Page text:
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The large ovoid vessels contain a metal insert that is heated with a tea light. To commence hot chocolate imbibation one pours milk from the milk jugs into the heated insert then gently spoons in the chocolate granules; you can see these lazily spread out on their little platters. The metal spoon doubles as a straw as the long stem is hollow. So one can spoon in chocolate, sip the velvety smooth drink and eat the melted chocolate, in whatever order one wishes - this is surely the only way to partake of hot chocolate.

I ordered a hazelnut hug mug: hot chocolate prepared for me by the expert chocolatiers and whipped to a light froth. Incorporating air into chocolate beverages enhances the flavour I was told.
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We couldn't resist their dessert menu and also ordered a sunken chocolate souffle cake.
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For balance we included the strawberry Belgian waffle. We all need some fruit you know.
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My mother was so impressed with her chocolate experience that she wanted to take away a memento. We bought her a suckao gift set and a tin of chocolate beans so she could enjoy the experience at home.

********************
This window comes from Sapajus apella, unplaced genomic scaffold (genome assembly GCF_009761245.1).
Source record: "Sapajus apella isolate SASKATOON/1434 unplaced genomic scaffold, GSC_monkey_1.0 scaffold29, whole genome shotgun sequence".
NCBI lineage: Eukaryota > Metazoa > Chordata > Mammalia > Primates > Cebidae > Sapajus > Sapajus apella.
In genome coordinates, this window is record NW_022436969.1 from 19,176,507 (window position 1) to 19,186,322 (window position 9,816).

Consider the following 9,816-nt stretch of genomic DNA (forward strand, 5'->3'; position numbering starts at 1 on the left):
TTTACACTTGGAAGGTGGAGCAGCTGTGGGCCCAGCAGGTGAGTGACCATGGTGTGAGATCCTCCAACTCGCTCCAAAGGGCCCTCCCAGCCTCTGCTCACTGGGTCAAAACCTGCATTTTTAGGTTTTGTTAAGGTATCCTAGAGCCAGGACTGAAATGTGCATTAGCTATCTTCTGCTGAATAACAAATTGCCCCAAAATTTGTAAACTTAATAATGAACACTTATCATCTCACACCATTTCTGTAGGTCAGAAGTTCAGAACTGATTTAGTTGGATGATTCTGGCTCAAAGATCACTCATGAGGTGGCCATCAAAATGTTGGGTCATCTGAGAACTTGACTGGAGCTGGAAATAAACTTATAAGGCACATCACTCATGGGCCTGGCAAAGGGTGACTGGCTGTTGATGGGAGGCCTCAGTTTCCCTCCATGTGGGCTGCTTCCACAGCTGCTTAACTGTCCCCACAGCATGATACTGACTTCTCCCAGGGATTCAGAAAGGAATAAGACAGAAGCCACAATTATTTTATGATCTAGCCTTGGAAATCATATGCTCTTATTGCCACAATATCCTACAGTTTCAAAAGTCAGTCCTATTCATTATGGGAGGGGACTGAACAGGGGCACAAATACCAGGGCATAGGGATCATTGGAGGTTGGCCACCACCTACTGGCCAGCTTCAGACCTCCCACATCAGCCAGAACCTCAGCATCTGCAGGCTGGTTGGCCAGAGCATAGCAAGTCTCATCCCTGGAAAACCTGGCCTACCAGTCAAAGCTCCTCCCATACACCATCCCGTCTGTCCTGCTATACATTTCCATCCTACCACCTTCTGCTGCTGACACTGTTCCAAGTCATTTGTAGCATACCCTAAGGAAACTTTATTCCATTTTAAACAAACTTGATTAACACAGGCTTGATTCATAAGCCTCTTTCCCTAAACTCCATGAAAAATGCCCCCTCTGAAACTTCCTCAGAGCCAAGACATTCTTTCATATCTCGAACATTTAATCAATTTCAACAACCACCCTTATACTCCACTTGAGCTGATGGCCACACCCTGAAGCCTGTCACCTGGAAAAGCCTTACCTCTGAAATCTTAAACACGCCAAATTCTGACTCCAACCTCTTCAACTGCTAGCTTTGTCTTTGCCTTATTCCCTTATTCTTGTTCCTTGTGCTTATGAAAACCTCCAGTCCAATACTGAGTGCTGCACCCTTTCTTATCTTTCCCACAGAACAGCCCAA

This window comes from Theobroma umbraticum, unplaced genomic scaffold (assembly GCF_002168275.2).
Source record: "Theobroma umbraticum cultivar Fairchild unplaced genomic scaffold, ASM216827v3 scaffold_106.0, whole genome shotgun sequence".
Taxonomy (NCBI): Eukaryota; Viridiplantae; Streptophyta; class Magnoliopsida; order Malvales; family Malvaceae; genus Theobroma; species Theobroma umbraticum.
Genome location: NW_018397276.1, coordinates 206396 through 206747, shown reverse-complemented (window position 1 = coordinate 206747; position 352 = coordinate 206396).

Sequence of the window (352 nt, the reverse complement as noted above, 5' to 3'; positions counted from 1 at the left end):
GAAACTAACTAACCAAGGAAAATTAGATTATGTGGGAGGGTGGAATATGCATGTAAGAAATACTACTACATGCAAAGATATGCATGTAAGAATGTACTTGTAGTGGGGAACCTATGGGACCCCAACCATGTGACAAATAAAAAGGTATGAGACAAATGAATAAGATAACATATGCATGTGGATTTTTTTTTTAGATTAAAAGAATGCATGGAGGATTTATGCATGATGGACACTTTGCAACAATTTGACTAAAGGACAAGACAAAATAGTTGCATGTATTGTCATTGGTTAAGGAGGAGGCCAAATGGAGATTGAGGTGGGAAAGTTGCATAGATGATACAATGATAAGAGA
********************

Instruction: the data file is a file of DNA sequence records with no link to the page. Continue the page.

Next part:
I love indulging in my mother (and my father) when I can. They've scrimped and saved all their lives to raise my sister and myself and it's only now, close to their retirement and the kids supporting themselves, that they are allowing themselves to enjoy life's little luxuries.

Later that week whilst checking into their flight home I had a horrible thought: those metal suckao straws were very knitting needle-like; and we all know that those crafty weapons of personal destruction are definitely not allowed on carry-on luggage. There was a mad rush at check-in to remove the straws and quickly insert them into their check-in luggage. Phew.